WASHINGTON – If two of the most progressive U.S. cities don’t pass a tax on sugary drinks, will the idea finally fizzle out?
Sugary drinks have been under fire for years, with many blaming them for rising rates of obesity and chronic diseases. Yet efforts to curb consumption by imposing taxes and other measures have failed, most famously in New York City, in part because the beverage industry has spent millions to defeat the efforts.
Now, the question of whether a bottle of Dr. Pepper with 64 grams of sugar should be treated like a pack of cigarettes is being considered in San Francisco and Berkeley, with the two California cities aiming to become America’s first to pass per-ounce taxes on sugary drinks.
Overall, Americans have been cutting back on soda for years, with sales volume down about 13 percent over the past decade, according to the industry tracker Beverage Digest. But other sugary beverages with healthier images have climbed; sports drinks, for instance, are up about 35 percent.
France and other countries have imposed taxes on sugary drinks in the meantime. Mexico, which has one of the highest obesity and soda consumption rates in the world, passed a tax on sugary drinks last year.
Back in the U.S., critics have persisted. California lawmakers considered a measure that would have slapped a warning label on sodas before it was ultimately defeated last month.
The stakes are high, especially given the San Francisco Bay Area’s reputation for liberal politics. If approved, Coca-Cola, PepsiCo. and other companies fear it could galvanize health advocates elsewhere. If defeated, the idea of a soda tax could be dead.
“The industry is really motivated to beat us here. If they can beat us in San Francisco and Berkeley, nobody is going to take them on,” said Larry Tramutola, the political consultant handling the campaign in support of the tax in Berkeley.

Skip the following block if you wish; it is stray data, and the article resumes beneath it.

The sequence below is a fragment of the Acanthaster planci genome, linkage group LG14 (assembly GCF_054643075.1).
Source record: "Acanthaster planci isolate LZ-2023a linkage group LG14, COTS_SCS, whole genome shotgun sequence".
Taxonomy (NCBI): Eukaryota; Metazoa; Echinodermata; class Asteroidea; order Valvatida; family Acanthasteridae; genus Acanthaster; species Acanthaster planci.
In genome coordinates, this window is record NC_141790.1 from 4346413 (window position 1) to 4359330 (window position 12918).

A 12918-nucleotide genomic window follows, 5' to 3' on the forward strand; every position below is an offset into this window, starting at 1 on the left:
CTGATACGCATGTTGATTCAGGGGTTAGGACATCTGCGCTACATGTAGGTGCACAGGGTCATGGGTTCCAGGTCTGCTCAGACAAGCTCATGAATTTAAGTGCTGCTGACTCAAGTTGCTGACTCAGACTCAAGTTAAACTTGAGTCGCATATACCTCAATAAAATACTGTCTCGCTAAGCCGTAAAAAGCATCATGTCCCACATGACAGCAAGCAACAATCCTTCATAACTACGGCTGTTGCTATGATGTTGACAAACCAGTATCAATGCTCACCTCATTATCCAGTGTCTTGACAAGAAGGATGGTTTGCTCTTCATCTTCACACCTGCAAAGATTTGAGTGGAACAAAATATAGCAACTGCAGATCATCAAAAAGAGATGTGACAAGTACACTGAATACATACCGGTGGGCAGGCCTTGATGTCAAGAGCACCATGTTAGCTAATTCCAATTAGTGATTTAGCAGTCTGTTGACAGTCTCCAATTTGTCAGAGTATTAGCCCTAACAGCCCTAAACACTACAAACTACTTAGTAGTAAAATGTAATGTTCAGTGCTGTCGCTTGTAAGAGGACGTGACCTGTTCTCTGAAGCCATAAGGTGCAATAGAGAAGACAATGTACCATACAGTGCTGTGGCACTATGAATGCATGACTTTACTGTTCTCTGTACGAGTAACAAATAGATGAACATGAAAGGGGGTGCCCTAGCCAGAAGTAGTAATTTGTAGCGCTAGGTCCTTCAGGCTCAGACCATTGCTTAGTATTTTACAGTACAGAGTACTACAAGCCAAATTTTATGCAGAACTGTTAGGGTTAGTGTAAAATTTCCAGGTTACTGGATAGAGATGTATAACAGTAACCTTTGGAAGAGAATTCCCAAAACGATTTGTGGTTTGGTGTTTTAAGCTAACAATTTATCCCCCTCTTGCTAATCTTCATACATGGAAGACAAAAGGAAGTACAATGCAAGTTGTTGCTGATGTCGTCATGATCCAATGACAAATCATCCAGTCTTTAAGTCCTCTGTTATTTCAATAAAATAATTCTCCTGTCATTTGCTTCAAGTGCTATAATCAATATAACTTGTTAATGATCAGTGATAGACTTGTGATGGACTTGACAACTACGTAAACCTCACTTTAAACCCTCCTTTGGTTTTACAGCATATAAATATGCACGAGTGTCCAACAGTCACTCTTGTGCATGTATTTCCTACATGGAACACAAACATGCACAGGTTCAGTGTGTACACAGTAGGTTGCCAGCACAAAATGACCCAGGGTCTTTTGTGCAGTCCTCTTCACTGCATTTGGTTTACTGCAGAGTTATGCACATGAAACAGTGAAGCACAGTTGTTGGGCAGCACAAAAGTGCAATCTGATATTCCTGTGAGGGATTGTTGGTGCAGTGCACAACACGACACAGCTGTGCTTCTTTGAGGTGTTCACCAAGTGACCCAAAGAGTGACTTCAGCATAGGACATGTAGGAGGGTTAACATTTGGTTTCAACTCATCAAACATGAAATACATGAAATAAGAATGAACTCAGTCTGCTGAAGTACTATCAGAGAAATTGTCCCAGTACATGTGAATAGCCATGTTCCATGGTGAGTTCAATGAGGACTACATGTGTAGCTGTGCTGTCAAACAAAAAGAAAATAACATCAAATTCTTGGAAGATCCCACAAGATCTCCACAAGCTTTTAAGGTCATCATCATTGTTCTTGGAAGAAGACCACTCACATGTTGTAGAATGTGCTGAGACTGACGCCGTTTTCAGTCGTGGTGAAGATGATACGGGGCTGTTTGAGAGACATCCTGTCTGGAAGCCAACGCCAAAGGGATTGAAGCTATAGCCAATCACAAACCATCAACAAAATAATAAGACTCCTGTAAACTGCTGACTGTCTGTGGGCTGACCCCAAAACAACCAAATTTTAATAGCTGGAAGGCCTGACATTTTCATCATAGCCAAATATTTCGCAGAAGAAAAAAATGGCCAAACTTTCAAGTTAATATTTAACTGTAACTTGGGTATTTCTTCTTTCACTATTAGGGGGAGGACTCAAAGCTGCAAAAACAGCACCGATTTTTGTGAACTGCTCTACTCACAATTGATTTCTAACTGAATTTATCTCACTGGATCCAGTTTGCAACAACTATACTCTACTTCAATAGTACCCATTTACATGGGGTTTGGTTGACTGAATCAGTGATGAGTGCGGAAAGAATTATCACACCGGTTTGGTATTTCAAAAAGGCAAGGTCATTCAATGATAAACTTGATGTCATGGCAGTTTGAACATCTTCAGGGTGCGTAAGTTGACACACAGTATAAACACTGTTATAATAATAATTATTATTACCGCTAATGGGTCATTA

The odds aren’t in favor of taxes. Since 2009, about 30 special taxes on sugary drinks have been introduced around the U.S. Few have gained traction and none have prevailed. Chris Gindlesperger, a spokesman for the American Beverage Association, the lobbying group for Coke and Pepsi, says the failures show people don’t support the idea.
Others say the industry uses unfair tactics to defeat measures, such as setting up groups with names like “Citizens Against Beverage Taxes,” which sound like they are community-driven but aren’t. They are nevertheless influential in shaping people’s attitudes.
Taxing a product to discourage use has proven effective with cigarettes. According to the American Cancer Society, there’s a 4 percent decline in overall smoking rates for every 10 percent hike in cost. Still, at least one study has questioned how effective a tax on sugary drinks could be since people might just spend their money on other high calorie foods.
In New York City, former Mayor Michael Bloomberg pushed to cap the size of sugary drinks sold in restaurants and other venues at 16 ounces (453 grams). The move was shot down in the courts after legal challenges spearheaded by the beverage industry, which also waged a heavy marketing campaign. Some ads featured the Statue of Liberty holding up a giant soda instead of a torch.
“Overall, we lost the PR war,” said Thomas Farley, the city’s health commissioner at the time.
In San Francisco and Berkeley, supporters of the tax say they’re better organized to battle the soda industry’s tactics. They’re hitting the streets to educate voters and plan to run TV ads, work phone banks and mail fliers.
“In other places, bless their hearts, but they were ill-prepared for what was coming at them” said Maggie Muir, a consultant who was hired by San Francisco lawmakers to lead the political committee in support of the soda tax.